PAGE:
At the heart of Claire Denis’s 2018 film High Life is the bond between a parent and child. Monte, played by Robert Pattinson, is the parent. When he was a boy, he killed a friend of his and is now, as the film opens, serving a life sentence. Rather than living out his days in a cell, however, Monte is voyaging toward a black hole in an artless, boxy spaceship as part of a governmental bargain: volunteer your life for an energy-source search and you won’t spend the rest of your life on death row.
Despite Monte’s refusal to use “The Box,” a room on the ship designed for sexual release, and apart from his consent or even awareness, he ends up fathering a daughter through the artificial interventions of the ship’s doctor. As the film opens, we watch Monte, with no detectable joy on his face, though not without tenderness, hold his tiny daughter’s hand and coax her into her first erratic steps. We watch as he tries in vain to mend a piece of the ship’s exterior while communicating with his daughter through his headset. She sits in a makeshift playpen, cooing and crying, as her father’s voice crackles through the computer positioned just out of her reach. The camera lingers lovingly on her chubby forearms, the bulge that bunches around her wrists, her delicate fingers. Her skin is bathed in amber light, in disquieting contrast to the dark emptiness outside the ship’s windows.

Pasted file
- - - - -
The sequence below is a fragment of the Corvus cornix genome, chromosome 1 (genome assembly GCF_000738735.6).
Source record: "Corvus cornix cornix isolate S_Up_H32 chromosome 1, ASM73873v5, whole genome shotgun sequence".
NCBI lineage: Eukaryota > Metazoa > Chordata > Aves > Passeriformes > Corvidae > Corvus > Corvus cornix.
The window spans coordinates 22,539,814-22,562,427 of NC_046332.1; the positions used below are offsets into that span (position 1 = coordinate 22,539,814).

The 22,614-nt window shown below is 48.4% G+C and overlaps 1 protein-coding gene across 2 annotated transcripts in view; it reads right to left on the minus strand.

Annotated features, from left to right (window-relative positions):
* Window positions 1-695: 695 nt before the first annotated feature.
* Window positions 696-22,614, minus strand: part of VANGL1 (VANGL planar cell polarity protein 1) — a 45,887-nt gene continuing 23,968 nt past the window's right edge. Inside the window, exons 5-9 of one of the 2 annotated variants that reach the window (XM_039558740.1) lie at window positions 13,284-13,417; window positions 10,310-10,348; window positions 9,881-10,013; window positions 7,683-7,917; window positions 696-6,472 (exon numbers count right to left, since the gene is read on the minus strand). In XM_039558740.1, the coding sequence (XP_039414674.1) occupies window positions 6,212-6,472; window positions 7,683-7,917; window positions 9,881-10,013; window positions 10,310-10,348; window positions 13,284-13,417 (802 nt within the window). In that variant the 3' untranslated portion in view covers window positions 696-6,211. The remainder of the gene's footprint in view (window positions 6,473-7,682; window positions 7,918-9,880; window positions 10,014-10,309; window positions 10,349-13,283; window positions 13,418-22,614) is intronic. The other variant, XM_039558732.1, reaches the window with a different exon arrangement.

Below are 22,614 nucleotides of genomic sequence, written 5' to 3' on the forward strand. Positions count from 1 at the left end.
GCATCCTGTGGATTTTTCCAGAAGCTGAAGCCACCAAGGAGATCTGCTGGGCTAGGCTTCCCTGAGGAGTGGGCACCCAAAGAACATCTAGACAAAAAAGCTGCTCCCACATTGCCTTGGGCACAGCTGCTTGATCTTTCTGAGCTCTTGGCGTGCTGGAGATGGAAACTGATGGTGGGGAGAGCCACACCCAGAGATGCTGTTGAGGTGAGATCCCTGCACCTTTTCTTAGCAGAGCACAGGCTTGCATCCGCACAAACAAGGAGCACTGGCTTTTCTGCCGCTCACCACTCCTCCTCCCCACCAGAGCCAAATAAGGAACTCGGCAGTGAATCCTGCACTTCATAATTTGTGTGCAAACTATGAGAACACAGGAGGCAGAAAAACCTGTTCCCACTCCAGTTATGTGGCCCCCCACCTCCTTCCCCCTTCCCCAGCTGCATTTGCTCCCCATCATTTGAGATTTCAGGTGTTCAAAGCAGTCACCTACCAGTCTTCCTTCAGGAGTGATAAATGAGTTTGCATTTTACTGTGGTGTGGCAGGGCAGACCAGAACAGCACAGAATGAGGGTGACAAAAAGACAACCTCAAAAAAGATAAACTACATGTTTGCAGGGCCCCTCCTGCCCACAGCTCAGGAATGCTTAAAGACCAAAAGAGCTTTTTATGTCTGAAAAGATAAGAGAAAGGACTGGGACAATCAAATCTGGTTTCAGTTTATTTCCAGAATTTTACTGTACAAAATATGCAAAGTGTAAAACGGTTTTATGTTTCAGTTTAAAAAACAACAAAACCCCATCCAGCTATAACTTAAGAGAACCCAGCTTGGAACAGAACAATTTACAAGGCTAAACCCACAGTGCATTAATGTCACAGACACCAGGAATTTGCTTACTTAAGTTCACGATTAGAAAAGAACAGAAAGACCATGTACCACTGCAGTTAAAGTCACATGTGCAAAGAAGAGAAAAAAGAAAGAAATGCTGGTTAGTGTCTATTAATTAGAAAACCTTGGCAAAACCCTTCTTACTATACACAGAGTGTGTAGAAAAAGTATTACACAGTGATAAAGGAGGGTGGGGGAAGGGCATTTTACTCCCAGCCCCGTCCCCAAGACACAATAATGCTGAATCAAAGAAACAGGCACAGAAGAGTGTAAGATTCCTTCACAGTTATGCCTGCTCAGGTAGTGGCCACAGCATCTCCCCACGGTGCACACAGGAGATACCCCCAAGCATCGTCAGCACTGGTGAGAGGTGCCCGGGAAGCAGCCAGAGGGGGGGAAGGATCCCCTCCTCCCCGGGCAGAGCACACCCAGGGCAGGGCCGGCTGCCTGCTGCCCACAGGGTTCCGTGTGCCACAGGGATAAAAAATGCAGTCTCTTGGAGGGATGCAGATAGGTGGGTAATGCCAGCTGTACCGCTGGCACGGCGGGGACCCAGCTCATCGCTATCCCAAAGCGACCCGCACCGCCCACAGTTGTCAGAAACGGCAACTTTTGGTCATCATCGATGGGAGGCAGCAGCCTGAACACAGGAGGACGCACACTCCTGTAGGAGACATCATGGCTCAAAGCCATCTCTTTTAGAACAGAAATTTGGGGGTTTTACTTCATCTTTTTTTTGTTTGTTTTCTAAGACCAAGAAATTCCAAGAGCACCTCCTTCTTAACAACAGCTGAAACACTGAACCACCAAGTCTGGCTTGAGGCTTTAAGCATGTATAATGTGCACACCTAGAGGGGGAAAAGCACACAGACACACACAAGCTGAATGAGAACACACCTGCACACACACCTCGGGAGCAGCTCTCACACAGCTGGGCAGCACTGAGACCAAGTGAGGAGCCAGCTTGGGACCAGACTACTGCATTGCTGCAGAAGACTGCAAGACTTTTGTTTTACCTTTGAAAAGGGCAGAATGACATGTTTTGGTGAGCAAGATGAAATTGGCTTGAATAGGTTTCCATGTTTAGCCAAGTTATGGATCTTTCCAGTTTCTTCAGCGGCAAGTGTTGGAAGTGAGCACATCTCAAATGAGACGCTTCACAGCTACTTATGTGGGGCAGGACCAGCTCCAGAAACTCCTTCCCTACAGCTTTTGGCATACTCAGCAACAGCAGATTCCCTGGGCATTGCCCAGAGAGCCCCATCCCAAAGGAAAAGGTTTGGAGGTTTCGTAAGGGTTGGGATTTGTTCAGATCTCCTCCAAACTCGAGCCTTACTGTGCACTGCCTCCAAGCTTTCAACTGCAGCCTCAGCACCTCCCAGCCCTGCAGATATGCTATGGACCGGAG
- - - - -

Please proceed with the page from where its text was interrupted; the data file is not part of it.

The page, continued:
With unsettling force, these scenes insist that we not forget what having children has ultimately always been about: the quest to stave off death, to make a bid, however improbable, for the story of which we’re a part to have a future. Watching a baby defy the odds by hurtling through space in a sci-fi horror movie is a thinly disguised parable for our own condition, if we have eyes to see it.
To parents unshielded by relational and medical privilege—which includes many parents in the modern West and in the United States—having children is at once risky and necessary: risky because pregnancy, still, carries with it at least a whiff of the possibility of death, for the child and also for the mother; and necessary because, despite the risk, it is the way to try to ensure we won’t be alone in old age and that our history won’t die when we do. We moderns have devised various ways to forget this historic entanglement of procreation with risk and necessity. We have children for all sorts of reasons that appear to have nothing to do with the project of species perpetuation or with the fear of being forgotten in our final years and beyond. And yet, like High Life’s devastating juxtaposition of the beauty and fragility of a young child with the pitiless indifference of intergalactic space, the awareness of how much children represent hope—hope in the face of loss, loneliness and nonexistence—stubbornly flickers on.